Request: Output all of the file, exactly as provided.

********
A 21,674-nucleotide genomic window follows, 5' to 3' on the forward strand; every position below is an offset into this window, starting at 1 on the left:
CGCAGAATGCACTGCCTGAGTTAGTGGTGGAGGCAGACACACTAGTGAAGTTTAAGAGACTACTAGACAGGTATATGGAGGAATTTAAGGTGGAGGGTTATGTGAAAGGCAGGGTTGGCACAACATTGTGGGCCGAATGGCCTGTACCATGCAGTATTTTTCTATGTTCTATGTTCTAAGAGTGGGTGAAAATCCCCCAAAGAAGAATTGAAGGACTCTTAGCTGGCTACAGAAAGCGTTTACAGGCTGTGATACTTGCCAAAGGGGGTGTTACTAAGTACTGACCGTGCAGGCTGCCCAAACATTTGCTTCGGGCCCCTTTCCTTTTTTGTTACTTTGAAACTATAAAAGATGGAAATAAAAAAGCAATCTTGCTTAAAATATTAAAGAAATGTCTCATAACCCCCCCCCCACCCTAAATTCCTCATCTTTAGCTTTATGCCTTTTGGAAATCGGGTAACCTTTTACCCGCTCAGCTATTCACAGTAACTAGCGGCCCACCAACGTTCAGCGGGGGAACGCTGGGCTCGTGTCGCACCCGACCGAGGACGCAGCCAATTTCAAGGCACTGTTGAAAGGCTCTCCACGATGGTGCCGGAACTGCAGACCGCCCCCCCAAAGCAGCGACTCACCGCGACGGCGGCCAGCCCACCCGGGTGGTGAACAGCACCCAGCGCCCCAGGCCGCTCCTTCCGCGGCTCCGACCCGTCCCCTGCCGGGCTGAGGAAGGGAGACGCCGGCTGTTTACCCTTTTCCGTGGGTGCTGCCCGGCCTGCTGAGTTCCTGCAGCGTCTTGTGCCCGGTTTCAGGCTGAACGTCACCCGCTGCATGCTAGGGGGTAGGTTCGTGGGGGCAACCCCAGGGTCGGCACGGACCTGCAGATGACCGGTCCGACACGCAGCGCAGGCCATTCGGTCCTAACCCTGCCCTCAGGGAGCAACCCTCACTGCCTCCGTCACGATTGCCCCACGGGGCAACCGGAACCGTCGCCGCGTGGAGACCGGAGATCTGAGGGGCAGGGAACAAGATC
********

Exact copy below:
A 21,674-nucleotide genomic window follows, 5' to 3' on the forward strand; every position below is an offset into this window, starting at 1 on the left:
CGCAGAATGCACTGCCTGAGTTAGTGGTGGAGGCAGACACACTAGTGAAGTTTAAGAGACTACTAGACAGGTATATGGAGGAATTTAAGGTGGAGGGTTATGTGAAAGGCAGGGTTGGCACAACATTGTGGGCCGAATGGCCTGTACCATGCAGTATTTTTCTATGTTCTATGTTCTAAGAGTGGGTGAAAATCCCCCAAAGAAGAATTGAAGGACTCTTAGCTGGCTACAGAAAGCGTTTACAGGCTGTGATACTTGCCAAAGGGGGTGTTACTAAGTACTGACCGTGCAGGCTGCCCAAACATTTGCTTCGGGCCCCTTTCCTTTTTTGTTACTTTGAAACTATAAAAGATGGAAATAAAAAAGCAATCTTGCTTAAAATATTAAAGAAATGTCTCATAACCCCCCCCCCACCCTAAATTCCTCATCTTTAGCTTTATGCCTTTTGGAAATCGGGTAACCTTTTACCCGCTCAGCTATTCACAGTAACTAGCGGCCCACCAACGTTCAGCGGGGGAACGCTGGGCTCGTGTCGCACCCGACCGAGGACGCAGCCAATTTCAAGGCACTGTTGAAAGGCTCTCCACGATGGTGCCGGAACTGCAGACCGCCCCCCCAAAGCAGCGACTCACCGCGACGGCGGCCAGCCCACCCGGGTGGTGAACAGCACCCAGCGCCCCAGGCCGCTCCTTCCGCGGCTCCGACCCGTCCCCTGCCGGGCTGAGGAAGGGAGACGCCGGCTGTTTACCCTTTTCCGTGGGTGCTGCCCGGCCTGCTGAGTTCCTGCAGCGTCTTGTGCCCGGTTTCAGGCTGAACGTCACCCGCTGCATGCTAGGGGGTAGGTTCGTGGGGGCAACCCCAGGGTCGGCACGGACCTGCAGATGACCGGTCCGACACGCAGCGCAGGCCATTCGGTCCTAACCCTGCCCTCAGGGAGCAACCCTCACTGCCTCCGTCACGATTGCCCCACGGGGCAACCGGAACCGTCGCCGCGTGGAGACCGGAGATCTGAGGGGCAGGGAACAAGATC